Though I was brought to the best health care facility in the country, I thought I walked, albeit uncoordinatedly even with assistance, through a time warp to the 1940s in the United States or the Cuba shown in movies, with nurses wearing stiff, straight lined, white, knee length dresses. I wasn’t alive during WWII, so this feeling was based on the hospital scenes in Pearl Harbor, circa 2000ish. White tiles lined the walls and floors, and a contraption that can only be described as jumper cables with bells—I can’t remember what it was used for as I was pretty out of it, but seeing them weirded me out, like I was in a bad horror movie about to be tortured. I was sick enough that I was admitted into the equivalent of the ICU in the US, with a nurse’s room attached to mine, separated only by a window for observation.
Although I was extremely ill, I didn’t receive a diagnoses. They presumed it was a bacteria infection because everything else was ruled out—not my first or last diagnosis based on exclusion and getting the, “We know your sick, we just don’t know why.” words from the doctor that were supposed to somehow be comforting. What was new though was that I wasn’t upset about being in the hospital.
During my 30 plus years, I had multiple hospitalizations—as a four year old with pneumonia and because they put my IV in my right hand and I had to color left handed, that’s how I became ambidextrous, for weeks the summer going into seventh grade when I ruptured my liver and ended up missing the first month of junior high, giving birth to my daughter, or when I had my hysterectomy and gall bladder removed, both out patient procedures that resulted in multiple day stays and extended healing times— so I knew how to operate bed remotes to get comfortable. On this day though, from my uncomfortable, non-electric with no remote, adjustable bed that moved in large, manual increments making it impossible to find the comfort sweet spot, I could hear my plane take off from the airport. I knew it was my plane because back then, they had very few flights and you knew which was yours. At the time I didn’t have a diagnosis, so I laid in my bed, waiting to contact my parents until I had something to tell them to avoid needless worrying. They had seen me at the doctor and in the hospital too many times, and for the first time, they weren’t with me.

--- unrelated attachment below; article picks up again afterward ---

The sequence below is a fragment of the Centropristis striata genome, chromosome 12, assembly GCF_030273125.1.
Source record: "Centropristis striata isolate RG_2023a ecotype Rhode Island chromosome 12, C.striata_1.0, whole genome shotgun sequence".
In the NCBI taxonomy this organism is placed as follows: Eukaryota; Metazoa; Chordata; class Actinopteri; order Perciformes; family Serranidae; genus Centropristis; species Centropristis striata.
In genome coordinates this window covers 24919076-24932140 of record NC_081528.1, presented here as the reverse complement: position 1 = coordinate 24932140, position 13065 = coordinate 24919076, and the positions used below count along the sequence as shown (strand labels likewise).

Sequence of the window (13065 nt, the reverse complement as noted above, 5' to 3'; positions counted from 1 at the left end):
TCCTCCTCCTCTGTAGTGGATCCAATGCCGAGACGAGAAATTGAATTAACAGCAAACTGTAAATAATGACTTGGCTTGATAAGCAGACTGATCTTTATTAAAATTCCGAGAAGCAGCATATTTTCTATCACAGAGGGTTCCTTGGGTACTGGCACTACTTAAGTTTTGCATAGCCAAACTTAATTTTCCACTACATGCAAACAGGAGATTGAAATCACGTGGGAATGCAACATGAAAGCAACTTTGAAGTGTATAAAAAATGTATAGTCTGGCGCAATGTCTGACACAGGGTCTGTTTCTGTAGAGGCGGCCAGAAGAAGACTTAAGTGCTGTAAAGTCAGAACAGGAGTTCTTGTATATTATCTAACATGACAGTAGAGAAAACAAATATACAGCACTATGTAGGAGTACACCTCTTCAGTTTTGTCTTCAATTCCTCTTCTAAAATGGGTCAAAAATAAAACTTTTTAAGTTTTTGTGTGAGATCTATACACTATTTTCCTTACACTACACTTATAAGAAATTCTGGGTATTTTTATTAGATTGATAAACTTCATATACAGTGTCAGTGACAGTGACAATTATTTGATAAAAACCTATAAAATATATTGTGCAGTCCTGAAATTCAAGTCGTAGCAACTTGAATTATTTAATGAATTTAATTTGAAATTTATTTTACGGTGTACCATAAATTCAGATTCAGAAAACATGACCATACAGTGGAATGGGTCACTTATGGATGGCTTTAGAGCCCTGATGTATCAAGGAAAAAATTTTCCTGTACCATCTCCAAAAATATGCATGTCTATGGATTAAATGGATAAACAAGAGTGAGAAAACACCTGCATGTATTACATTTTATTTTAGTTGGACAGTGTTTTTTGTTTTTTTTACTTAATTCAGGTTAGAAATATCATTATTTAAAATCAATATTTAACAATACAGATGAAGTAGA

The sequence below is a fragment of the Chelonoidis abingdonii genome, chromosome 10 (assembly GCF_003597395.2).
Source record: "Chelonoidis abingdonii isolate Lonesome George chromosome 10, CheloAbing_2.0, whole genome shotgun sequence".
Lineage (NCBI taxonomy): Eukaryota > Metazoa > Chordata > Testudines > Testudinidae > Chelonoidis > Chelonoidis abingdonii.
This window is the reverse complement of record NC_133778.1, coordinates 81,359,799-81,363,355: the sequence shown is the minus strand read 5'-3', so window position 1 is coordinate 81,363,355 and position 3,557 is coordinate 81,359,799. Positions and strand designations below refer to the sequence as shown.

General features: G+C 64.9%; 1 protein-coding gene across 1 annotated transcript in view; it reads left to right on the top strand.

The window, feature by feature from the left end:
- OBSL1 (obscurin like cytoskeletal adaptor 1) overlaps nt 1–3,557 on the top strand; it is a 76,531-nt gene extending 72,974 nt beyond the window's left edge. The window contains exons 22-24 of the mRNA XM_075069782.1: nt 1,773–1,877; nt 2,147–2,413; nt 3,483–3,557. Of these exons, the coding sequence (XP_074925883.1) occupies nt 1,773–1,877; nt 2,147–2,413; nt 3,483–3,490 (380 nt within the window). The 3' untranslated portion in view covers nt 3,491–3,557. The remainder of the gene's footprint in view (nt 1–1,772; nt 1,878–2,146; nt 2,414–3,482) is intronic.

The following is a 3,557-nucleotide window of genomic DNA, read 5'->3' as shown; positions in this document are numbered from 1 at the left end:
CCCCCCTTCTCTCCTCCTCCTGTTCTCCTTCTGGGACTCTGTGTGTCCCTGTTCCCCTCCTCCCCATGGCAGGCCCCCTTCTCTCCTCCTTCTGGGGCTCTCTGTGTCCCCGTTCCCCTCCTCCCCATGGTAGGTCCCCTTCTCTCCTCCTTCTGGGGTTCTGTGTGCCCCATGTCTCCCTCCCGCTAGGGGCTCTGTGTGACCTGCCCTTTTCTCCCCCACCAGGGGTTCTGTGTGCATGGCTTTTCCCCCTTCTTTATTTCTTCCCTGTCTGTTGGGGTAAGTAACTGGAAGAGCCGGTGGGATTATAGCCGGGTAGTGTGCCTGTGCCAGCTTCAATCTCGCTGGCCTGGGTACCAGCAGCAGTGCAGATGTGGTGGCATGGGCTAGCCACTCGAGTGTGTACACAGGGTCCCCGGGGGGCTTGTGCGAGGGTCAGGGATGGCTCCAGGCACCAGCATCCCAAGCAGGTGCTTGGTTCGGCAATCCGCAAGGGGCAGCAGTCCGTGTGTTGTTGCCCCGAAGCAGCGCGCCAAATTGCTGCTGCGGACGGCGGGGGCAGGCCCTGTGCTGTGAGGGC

Even with this history, I hated being in the hospital, although I was lucky enough to always have my family by my side, and they would adorned me with gifts and food from the outside. Before my accident the summer going into seventh grade, I remember going to Thrifty White Drug at the mall. Up high on the shelf was a stuffed lion that was almost half my size and well out of our family’s price range. I thought it was coolest thing ever! I left the store with him still up on the shelf. After exploratory surgery that revealed I had ruptured my liver after running down the hill and tripping on tree saplings, I recovered after rupturing my liver and then bleeding internally for a week, as Leo the Lion comforted me in my hospital bed in the hospital and the one in our living room for a month as I recovered. Twenty-five years later, I still have him and remember the time I saw a tunnel of light, and then woke up from surgery to a room full of my family.
Even though I didn’t have my family by my side, this time however, I felt I was given a gift, and not just because I didn’t have to wear a hospital gown. Maybe all of those times with love and concern from my family prepared me to do this alone. Although sick, my trip in this magical place was extended. I received an unwrapped gift. Who can be upset when invited to stay longer? Although bacteria made it happen, I wasn’t upset at the result.
I spent two days and one night in the hospital, and then went back to the home of my new family. How happy was I that when I purchased my ticket, hospitalization was a reason to get a free ticket date transfer? I was weak, but the next day I needed to go to the cyber cafe to rebook my ticket. Today we are in the land of 4G, free wifi, and fast streaming. In that cyber though, made of scrap wood and metal with a dirt floor and less than ten computers lining the tables, the dial up connection was slower than the slowest dial up I had experienced in the 90s in the US. It didn’t help that the rain came and disconnected everything. It’s not cheap for the super slow access either.
RESCHEDULING MY RETURN
After two days of trying to reschedule flights that were only available Tuesday and Saturday, I found out I needed a special form. We had already driven 45 minutes across town to get a doctor’s note, but now we needed to do it again with a special form that I couldn’t print because the power went out again. I was released from the hospital on Saturday, but I wasn’t getting out on the Tuesday flight to my family’s dismay. While I enjoyed more dancing, sightseeing, art making and making friends, my mother threatened to have Governor Dayton send the National Guard to retrieve me. I explained that I wasn’t being kept against my will, but in order to not pay huge fees for a new ticket, I needed to play the airline’s games, while having access to limited resources. As a mother and looking back, I can only imagine the anxiety and worry my family felt knowing I was sick, in a foreign land and not able to return to them timely.